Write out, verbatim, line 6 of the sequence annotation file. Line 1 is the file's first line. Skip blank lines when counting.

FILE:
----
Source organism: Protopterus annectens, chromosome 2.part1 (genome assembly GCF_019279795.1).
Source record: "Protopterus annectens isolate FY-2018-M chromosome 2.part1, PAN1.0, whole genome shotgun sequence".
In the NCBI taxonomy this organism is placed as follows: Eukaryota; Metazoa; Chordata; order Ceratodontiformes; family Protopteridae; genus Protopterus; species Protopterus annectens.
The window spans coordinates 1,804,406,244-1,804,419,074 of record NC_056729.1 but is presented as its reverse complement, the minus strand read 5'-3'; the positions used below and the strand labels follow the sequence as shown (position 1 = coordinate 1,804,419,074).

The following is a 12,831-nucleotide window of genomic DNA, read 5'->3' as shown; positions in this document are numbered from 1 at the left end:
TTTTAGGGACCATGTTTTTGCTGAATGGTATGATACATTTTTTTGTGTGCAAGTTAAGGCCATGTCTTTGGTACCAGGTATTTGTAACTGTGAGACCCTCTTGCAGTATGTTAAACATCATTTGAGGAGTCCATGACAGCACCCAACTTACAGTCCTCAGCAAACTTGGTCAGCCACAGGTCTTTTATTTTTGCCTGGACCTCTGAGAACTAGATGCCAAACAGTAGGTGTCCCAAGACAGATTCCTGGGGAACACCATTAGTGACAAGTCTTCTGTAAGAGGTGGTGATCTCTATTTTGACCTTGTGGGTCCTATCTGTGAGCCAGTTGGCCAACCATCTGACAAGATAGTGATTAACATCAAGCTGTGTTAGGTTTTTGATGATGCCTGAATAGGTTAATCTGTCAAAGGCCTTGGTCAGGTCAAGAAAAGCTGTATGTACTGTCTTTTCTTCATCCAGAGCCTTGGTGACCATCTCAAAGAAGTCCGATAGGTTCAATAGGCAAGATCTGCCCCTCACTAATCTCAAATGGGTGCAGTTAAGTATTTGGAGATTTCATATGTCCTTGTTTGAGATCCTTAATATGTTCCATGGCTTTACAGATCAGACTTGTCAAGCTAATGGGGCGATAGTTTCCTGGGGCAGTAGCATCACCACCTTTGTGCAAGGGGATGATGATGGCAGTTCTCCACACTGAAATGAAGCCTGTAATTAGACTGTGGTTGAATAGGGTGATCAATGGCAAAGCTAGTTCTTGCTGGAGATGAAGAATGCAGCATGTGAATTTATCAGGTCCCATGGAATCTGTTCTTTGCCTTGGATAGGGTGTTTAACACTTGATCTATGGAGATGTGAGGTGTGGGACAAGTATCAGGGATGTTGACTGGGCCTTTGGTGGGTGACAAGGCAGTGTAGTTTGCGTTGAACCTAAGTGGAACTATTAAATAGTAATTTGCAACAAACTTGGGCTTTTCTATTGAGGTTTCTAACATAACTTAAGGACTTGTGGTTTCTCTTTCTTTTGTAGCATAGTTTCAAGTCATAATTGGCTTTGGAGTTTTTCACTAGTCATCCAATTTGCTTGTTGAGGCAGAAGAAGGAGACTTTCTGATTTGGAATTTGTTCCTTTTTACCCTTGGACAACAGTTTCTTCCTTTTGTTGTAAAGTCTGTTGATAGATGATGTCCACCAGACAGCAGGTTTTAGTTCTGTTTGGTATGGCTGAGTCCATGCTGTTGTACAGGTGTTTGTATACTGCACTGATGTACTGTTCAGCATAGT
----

TTTTAGGGACCATGTTTTTGCTGAATGGTATGATACATTTTTTTGTGTGCAAGTTAAGGCCATGTCTTTGGTACCAGGTATTTGTAACTGTGAGACCCTCTTGCAGTATGTTAAACATCATTTGAGGAGTCCATGACAGCACCCAACTTACAGTCCTCAGCAAACTTGGTCAGCCACAGGTCTTTTATTTTTGCCTGGACCTCTGAGAACTAGATGCCAAACAGTAGGTGTCCCAAGACAGATTCCTGGGGAACACCATTAGTGACAAGTCTTCTGTAAGAGGTGGTGATCTCTATTTTGACCTTGTGGGTCCTATCTGTGAGCCAGTTGGCCAACCATCTGACAAGATAGTGATTAACATCAAGCTGTGTTAGGTTTTTGATGATGCCTGAATAGGTTAATCTGTCAAAGGCCTTGGTCAGGTCAAGAAAAGCTGTATGTACTGTCTTTTCTTCATCCAGAGCCTTGGTGACCATCTCAAAGAAGTCCGATAGGTTCAATAGGCAAGATCTGCCCCTCACTAATCTCAAATGGGTGCAGTTAAGTATTTGGAGATTTCATATGTCCTTGTTTGAGATCCTTAATATGTTCCATGGCTTTACAGATCAGACTTGTCAAGCTAATGGGGCGATAGTTTCCTGGGGCAGTAGCATCACCACCTTTGTGCAAGGGGATGATGATGGCAGTTCTCCACACTGAAATGAAGCCTGTAATTAGACTGTGGTTGAATAGGGTGATCAATGGCAAAGCTAGTTCTTGCTGGAGATGAAGAATGCAGCATGTGAATTTATCAGGTCCCATGGAATCTGTTCTTTGCCTTGGATAGGGTGTTTAACACTTGATCTATGGAGATGTGAGGTGTGGGACAAGTATCAGGGATGTTGACTGGGCCTTTGGTGGGTGACAAGGCAGTGTAGTTTGCGTTGAACCTAAGTGGAACTATTAAATAGTAATTTGCAACAAACTTGGGCTTTTCTATTGAGGTTTCTAACATAACTTAAGGACTTGTGGTTTCTCTTTCTTTTGTAGCATAGTTTCAAGTCATAATTGGCTTTGGAGTTTTTCACTAGTCATCCAATTTGCTTGTTGAGGCAGAAGAAGGAGACTTTCTGATTTGGAATTTGTTCCTTTTTACCCTTGGACAACAGTTTCTTCCTTTTGTTGTAAAGTCTGTTGATAGATGATGTCCACCAGACAGCAGGTTTTAGTTCTGTTTGGTATGGCTGAGTCCATGCTGTTGTACAGGTGTTTGTATACTGCACTGATGTACTGTTCAGCATAGT